- Use the word “I” in the letter to make it more personal and friendly. It does wonders changing your tone from “institutional” to “personal.”
- Tell a story. Narrative is far more powerful than a set of statistics and organizational accomplishments.
- Use photos in your letter or accompanying materials. The donor will read captions under photos before your letter copy.
- Always use photos of people, not buildings. It’s what happens inside the buildings that counts.
- Photos of cute kids and attractive people draw better than photos of sick kids. (Cute animals draw better than sick animals.)
- Always, always, always send out personalized letters. (Dear Mr. Smith rather than Dear Friend)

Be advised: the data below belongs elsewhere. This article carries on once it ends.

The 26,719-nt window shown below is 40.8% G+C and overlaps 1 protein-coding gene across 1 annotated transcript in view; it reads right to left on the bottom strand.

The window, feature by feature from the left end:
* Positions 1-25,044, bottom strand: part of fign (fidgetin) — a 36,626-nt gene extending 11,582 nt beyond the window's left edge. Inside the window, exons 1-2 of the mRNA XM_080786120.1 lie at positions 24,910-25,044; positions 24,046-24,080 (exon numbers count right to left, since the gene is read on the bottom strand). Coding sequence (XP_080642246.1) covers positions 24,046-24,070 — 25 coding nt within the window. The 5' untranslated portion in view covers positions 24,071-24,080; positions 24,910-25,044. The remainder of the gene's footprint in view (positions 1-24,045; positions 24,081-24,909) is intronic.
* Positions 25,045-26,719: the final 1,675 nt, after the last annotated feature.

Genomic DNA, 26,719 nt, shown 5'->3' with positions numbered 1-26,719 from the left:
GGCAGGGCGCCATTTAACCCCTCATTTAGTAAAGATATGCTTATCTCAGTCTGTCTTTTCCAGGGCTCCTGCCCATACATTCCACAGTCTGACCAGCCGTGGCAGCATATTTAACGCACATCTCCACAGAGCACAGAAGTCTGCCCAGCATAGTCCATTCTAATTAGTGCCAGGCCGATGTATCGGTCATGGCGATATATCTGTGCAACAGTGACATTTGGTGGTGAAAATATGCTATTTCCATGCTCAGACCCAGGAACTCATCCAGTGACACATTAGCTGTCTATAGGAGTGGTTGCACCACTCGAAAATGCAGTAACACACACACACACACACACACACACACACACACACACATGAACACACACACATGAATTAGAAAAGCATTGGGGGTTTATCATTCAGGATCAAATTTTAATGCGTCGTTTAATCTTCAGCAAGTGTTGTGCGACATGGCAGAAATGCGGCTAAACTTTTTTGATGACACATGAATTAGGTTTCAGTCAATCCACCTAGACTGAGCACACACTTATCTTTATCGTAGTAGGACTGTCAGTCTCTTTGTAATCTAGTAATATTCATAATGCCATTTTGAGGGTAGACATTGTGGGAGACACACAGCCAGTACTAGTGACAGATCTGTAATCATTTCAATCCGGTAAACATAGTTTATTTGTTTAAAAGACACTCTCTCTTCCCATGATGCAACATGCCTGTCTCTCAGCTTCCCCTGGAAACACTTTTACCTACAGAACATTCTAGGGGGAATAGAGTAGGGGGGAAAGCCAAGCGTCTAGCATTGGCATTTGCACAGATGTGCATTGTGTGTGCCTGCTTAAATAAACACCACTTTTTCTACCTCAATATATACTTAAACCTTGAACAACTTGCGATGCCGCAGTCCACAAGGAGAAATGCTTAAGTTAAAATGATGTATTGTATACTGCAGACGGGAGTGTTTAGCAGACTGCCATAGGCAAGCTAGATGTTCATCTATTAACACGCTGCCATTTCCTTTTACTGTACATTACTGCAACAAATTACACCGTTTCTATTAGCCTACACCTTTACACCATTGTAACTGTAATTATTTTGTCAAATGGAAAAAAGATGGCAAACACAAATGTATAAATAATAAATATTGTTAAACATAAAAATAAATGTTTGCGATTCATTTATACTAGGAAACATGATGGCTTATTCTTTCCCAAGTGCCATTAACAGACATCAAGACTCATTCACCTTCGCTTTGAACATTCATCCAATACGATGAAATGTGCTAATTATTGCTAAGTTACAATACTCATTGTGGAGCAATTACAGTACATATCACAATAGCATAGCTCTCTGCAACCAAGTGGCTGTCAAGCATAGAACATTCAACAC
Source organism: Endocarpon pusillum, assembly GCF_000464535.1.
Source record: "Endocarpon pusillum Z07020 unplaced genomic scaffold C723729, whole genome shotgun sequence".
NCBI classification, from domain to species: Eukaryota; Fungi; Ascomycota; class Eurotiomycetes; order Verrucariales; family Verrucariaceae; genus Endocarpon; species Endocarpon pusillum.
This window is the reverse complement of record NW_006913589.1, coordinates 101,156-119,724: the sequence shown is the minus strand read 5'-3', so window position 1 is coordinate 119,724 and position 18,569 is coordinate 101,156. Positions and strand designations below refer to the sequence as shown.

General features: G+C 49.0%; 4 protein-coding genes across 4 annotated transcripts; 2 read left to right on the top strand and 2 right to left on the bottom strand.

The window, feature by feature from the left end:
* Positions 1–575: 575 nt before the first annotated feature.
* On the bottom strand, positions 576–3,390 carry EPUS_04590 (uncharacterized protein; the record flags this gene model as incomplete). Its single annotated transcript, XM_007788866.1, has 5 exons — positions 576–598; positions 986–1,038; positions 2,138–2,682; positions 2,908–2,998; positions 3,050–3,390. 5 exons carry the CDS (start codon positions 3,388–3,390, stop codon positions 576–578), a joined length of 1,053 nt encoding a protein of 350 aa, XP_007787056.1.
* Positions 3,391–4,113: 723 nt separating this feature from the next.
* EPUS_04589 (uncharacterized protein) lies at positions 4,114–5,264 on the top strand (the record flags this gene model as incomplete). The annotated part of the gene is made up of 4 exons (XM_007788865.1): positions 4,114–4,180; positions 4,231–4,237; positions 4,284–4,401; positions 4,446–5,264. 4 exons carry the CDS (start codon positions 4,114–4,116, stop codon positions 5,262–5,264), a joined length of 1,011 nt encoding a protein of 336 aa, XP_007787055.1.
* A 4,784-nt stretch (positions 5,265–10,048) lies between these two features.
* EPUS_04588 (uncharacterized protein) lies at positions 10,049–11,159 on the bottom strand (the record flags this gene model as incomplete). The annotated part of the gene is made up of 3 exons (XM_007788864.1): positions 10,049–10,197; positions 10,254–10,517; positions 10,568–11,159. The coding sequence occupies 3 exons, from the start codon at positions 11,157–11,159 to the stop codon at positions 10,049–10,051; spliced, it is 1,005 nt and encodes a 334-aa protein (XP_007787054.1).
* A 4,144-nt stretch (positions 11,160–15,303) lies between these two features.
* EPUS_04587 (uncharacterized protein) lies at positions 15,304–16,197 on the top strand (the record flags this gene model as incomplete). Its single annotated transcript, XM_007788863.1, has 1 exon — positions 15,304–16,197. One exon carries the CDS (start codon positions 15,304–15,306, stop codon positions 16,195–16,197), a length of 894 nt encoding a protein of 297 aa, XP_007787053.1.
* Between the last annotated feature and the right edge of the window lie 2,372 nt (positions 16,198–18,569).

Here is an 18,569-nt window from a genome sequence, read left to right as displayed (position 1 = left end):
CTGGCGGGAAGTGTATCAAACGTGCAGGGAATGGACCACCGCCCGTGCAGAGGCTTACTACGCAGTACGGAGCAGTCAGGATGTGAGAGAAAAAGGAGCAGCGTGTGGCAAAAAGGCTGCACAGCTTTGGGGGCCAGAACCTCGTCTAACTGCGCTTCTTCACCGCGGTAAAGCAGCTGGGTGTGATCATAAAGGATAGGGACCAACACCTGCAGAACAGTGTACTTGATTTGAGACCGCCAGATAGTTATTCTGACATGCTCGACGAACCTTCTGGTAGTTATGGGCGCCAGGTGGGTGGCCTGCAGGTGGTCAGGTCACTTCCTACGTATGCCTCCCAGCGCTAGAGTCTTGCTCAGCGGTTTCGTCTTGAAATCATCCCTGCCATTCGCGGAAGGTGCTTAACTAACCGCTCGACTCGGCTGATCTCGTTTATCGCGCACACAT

- In the letter copy, talk about your donor’s interests and their “kind” or “loyal” or “valued” support.
UPGRADE YOUR DONORS
- Focus on more frequent gift opportunities each year as a way to upgrade your donors to higher giving levels.
- Establish a monthly giving program. People who give monthly will give more.
- Use gift clubs to encourage higher-level donations. Ask donors to move up to the next level.
- When you ask for an upgraded gift: talk about an increased or enhanced partnership with the donor.
CREATE A DYNAMITE CASE
- Talk about opportunities not your needs.
- Make your message emotional. Donors give out of emotion, then justify it with logic.
- One story is more powerful than three stories. Stories inspire and encourage action.
- Make your story short but powerful.
- Give your story details to make it real.